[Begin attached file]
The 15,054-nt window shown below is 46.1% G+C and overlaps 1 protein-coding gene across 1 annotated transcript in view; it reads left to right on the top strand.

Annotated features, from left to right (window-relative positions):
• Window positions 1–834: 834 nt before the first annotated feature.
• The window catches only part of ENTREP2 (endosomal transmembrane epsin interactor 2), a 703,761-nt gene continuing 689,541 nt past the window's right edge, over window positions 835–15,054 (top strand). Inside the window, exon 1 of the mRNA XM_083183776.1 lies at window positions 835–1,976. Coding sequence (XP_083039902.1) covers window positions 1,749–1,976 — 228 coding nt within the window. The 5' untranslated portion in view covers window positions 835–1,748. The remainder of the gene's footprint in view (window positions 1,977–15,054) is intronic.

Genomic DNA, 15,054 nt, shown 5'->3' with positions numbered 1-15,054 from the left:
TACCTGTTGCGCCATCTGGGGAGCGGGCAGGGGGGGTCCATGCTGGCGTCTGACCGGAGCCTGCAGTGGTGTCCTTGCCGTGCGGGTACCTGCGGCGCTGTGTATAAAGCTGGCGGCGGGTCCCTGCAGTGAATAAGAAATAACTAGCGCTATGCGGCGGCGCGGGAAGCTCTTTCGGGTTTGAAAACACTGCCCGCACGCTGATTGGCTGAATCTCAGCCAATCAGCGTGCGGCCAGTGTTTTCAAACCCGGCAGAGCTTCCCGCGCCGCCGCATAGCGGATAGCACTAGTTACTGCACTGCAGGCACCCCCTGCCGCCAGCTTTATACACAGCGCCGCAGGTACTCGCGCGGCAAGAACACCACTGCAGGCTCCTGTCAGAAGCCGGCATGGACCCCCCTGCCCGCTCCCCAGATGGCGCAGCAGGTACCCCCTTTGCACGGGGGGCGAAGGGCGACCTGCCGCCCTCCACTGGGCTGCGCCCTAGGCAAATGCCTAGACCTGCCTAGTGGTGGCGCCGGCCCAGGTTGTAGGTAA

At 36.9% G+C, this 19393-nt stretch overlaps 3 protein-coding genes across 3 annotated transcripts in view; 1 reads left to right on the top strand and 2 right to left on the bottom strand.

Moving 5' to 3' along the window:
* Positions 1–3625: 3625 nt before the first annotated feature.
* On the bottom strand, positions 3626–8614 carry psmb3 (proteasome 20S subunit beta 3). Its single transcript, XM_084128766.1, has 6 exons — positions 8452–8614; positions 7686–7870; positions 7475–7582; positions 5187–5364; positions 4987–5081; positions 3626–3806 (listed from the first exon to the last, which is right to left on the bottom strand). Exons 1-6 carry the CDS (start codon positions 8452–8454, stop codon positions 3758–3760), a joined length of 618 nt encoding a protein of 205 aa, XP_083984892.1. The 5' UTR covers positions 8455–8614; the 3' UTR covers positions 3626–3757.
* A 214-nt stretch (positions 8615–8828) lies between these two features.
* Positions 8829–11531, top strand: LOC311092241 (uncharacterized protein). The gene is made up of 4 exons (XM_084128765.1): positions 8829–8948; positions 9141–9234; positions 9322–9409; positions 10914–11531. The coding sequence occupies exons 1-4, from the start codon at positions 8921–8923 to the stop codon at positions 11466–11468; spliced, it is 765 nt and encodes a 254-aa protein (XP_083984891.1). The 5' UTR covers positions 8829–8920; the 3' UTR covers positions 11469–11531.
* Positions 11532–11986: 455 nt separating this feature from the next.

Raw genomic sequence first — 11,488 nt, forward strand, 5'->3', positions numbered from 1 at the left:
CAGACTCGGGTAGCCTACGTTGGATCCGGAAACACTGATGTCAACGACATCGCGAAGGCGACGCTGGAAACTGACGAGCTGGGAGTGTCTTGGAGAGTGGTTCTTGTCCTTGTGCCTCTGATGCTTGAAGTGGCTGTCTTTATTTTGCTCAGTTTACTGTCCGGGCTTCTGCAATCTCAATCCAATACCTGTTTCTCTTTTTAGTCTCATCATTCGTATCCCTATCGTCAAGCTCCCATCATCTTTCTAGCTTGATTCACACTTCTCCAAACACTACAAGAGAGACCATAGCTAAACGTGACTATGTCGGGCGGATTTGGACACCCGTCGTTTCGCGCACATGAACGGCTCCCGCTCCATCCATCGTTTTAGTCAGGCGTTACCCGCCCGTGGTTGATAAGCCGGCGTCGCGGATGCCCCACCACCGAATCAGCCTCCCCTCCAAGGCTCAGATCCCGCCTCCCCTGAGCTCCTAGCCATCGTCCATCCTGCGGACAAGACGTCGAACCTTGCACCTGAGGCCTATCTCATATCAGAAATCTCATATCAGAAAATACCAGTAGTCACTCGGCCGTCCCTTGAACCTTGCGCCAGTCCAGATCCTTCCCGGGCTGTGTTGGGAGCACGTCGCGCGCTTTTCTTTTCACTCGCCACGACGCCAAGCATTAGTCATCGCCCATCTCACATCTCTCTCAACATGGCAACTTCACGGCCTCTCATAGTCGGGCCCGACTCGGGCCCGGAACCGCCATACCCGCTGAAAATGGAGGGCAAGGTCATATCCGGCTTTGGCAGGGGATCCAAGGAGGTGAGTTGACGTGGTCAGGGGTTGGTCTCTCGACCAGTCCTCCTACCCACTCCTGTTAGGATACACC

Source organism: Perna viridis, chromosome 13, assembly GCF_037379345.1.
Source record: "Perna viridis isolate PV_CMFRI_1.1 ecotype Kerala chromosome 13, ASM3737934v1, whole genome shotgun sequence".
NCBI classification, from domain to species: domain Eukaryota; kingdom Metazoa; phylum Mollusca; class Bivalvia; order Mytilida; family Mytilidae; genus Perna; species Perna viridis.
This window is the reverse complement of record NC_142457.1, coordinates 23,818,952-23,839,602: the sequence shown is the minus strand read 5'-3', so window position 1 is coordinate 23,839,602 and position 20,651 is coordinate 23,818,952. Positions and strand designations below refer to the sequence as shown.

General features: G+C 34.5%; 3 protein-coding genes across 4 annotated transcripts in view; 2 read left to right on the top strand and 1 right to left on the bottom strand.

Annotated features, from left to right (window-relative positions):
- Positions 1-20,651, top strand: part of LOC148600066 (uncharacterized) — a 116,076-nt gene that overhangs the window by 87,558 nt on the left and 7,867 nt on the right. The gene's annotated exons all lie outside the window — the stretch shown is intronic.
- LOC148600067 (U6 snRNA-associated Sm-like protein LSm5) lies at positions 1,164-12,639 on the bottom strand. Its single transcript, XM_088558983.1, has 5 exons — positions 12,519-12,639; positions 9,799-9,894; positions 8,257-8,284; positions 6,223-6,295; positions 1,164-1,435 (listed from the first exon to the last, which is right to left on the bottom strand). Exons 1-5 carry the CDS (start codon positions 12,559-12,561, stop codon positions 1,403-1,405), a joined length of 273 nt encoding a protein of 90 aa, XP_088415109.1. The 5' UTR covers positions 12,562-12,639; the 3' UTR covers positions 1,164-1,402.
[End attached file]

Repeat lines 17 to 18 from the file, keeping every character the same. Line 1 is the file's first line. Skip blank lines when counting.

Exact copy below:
Source record: "Perna viridis isolate PV_CMFRI_1.1 ecotype Kerala chromosome 13, ASM3737934v1, whole genome shotgun sequence".
NCBI classification, from domain to species: domain Eukaryota; kingdom Metazoa; phylum Mollusca; class Bivalvia; order Mytilida; family Mytilidae; genus Perna; species Perna viridis.